Some questions answered

What happens if there are multiple apply methods?

[stuff] desugars to ExpectedType(stuff). Hence, Array[C]([2], [3, 4], [5, "eel"]) desugars to Array[C](C(2), C(3, 4), C(5, "eel")). It would just work.

Does it work with unapply too?

For now, my idea is just the desugaring of expressions above. Creating objects is much more common than destructuring (as evidenced by the fact that most languages had facilities for the former much earlier than the latter, if they have it at all), therefore I think the current destructuring syntax is probably good enough. But I could change my mind on this. If we want to replace named tuples with this, then it might be necessary to have that, too.

Does it work if the type isn’t a class?

If ExpectedType(stuff) works, then so does [stuff], it’s really quite straight-forward I would say!

The original proposal said something about companion objects and apply methods – I’ve changed my mind about that as it’s unnecessarily specific and doesn’t cover e. g. regular (non-case) classes.

Does it see through type aliases?

Yes (unless opaque)

Does it trigger implicit conversions?

implicit conversions work like you would expect them to.

val xs: Array[String] = ["eel", Some("bass"), o]
// desugars to
val xs: Array[String] = Array("eel", Some("bass"), o)

If a class can take itself (or a supertype) as an argument, can you nest [] as deep as you want?

Only if that is the only unary constructor of that class. val c: C = [[x]] would desugar to val c: C = C([x]). If C has more than one unary constructor, say one that takes C and another that takes Int, then it’s not clear what the expected type of the expression [x] would be, so it’s not clear if it should desugar to C(x) or Int(x). At that point you get a compiler error.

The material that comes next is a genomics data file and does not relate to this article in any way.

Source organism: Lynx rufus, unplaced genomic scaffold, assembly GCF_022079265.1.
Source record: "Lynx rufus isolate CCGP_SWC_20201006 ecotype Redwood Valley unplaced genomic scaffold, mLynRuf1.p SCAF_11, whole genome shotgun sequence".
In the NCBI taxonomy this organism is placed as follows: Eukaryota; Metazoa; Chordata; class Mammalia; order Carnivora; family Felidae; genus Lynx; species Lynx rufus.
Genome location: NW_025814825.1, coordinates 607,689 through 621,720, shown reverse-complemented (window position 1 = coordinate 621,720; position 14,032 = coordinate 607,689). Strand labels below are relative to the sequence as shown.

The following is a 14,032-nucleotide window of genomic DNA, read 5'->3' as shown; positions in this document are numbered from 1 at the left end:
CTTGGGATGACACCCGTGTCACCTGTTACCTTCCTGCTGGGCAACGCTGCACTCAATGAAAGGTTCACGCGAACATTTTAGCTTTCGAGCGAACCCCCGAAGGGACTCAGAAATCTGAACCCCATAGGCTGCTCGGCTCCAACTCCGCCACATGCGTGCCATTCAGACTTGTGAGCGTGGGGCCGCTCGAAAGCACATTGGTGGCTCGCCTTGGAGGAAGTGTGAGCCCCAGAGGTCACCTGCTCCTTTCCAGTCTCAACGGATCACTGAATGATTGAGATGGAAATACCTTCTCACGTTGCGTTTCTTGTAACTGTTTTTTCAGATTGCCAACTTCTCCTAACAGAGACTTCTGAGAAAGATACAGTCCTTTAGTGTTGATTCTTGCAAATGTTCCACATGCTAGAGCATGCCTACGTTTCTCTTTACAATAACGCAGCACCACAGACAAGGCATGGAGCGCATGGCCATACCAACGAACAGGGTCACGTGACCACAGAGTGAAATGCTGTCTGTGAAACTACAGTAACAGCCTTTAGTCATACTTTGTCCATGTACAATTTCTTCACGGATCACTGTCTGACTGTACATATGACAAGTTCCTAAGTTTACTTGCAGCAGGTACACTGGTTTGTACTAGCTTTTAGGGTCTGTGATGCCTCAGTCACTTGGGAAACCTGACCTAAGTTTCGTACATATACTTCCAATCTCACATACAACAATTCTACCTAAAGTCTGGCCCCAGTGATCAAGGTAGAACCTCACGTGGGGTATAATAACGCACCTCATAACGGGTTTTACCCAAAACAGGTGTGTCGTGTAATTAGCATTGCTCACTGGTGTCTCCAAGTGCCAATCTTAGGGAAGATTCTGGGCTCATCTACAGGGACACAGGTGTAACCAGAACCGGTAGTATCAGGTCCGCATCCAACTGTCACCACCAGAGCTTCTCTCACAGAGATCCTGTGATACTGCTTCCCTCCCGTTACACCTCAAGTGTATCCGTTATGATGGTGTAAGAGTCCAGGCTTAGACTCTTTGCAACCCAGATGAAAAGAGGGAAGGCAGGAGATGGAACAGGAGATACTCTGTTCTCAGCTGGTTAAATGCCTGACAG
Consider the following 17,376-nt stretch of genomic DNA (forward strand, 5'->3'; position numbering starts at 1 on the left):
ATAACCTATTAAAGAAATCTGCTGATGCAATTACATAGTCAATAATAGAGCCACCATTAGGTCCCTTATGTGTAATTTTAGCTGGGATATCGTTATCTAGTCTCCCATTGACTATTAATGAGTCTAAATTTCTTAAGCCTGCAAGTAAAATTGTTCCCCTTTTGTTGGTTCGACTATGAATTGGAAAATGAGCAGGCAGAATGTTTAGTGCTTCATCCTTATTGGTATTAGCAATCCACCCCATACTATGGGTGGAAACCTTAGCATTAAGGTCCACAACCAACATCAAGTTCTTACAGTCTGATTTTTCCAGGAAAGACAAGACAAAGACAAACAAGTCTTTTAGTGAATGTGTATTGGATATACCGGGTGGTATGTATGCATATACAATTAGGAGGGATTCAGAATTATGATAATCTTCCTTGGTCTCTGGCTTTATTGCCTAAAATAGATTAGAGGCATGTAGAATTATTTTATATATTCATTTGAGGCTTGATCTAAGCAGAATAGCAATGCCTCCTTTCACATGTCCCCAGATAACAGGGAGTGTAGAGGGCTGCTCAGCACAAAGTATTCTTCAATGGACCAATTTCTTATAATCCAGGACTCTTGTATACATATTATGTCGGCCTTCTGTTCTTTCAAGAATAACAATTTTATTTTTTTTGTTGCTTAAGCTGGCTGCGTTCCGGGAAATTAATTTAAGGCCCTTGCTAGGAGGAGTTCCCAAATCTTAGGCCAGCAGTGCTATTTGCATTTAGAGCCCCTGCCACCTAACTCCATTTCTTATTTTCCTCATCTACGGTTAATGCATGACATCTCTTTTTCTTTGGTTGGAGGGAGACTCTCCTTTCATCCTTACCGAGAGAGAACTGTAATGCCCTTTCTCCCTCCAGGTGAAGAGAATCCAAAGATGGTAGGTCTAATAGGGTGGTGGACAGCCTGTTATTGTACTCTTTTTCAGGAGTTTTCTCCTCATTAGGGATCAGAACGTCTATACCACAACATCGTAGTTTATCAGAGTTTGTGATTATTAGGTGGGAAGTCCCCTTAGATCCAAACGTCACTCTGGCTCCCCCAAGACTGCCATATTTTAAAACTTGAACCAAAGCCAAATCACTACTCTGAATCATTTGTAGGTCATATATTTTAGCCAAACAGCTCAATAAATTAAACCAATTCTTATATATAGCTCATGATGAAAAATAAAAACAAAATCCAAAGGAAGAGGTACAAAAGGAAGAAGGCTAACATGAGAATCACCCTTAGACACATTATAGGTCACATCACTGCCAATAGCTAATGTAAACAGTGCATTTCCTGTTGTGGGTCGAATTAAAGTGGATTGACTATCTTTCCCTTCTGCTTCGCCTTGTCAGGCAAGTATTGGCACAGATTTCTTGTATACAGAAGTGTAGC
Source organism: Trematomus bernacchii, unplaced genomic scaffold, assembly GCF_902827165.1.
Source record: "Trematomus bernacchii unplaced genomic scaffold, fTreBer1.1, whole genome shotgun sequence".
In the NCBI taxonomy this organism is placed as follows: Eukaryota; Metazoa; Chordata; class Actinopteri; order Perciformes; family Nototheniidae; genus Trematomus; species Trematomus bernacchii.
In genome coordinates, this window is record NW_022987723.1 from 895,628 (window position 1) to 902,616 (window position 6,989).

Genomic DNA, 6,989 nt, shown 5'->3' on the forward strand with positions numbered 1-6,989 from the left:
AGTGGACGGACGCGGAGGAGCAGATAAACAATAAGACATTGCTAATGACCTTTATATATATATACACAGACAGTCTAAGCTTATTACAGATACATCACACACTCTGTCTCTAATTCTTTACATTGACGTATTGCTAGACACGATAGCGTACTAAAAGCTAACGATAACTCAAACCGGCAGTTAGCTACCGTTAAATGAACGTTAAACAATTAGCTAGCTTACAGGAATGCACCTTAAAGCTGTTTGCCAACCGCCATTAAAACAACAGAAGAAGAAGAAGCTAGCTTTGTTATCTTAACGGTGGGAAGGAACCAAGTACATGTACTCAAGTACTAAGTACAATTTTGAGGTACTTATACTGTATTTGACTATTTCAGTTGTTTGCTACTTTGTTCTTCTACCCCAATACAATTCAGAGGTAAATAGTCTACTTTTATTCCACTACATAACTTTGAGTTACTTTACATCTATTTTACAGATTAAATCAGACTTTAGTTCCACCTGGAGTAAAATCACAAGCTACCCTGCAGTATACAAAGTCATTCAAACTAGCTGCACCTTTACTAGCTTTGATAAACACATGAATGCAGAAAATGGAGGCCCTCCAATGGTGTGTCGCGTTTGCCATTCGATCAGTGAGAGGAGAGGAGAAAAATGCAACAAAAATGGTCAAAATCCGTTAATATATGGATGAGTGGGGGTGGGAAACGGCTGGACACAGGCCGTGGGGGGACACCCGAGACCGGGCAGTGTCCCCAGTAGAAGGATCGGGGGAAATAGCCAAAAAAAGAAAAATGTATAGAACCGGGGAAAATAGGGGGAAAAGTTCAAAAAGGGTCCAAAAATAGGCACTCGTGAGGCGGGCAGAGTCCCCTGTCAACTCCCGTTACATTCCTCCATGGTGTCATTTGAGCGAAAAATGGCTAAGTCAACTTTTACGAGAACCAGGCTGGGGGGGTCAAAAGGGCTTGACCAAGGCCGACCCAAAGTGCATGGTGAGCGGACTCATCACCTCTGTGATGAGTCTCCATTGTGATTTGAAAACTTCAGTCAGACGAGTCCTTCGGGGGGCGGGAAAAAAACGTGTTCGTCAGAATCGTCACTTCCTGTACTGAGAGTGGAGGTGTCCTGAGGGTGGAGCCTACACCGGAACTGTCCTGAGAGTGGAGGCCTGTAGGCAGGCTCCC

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Thanks for the examples! So let’s think about the simplest rule that would pretty much work.

Let’s say that is it. There’s nothing else going on: it is entirely a syntactic, not a semantic desugaring, save that we need the semantic awareness of whether a type is already expected at a position.

We probably need [...] to function as a type inference barrier. Although one can imagine a solver that would figure out from the types inside [...] what it could possibly match, and from that figure out what calling types could be expected, and so on, it would be extremely opaque to programmers even if the compiler could often figure out the puzzle.

Furthermore, we’re expecting [...] to parallel method arguments (granted, only on the apply method, but that can be as general as any method). That means we need to figure out what to do about named arguments, multiple parameter blocks, and using blocks. For example, what if we have

def apply(foo: Foo)()(bar: Bar)(using baz: Baz) = ???

But hang on! Relative scoping was already suggesting that we use . (or ..) to avoid having to specify the class name over and over again. Bare . in the right scope would then just be…apply!

So if we write

val xs: Array[Person] = .(
  .("John", .(1978, 5, 11)),
  .("Jane", .(1987, 11, 5))
)

it’s arguably the exact same feature, and since we are literally using the same syntax for the constructor/apply call (with . in for the class name), there aren’t any weird gotchas to think through. Everything already works; the only thing we need to specify is where the relative scope is “we expect this type”.

This was suggested for things like .Id(3), where a single dot looks reasonable, but to me anyway it looks extra-weird without any identifier. Even though it’s longer, the double dot feels better to me:

val xs: Array[Person] = ..(
  ..("John", ..(1978, 5, 11)),
  ..("Jane", ..(1987, 11, 5))
)

So I think the two features end up completely unified at this point.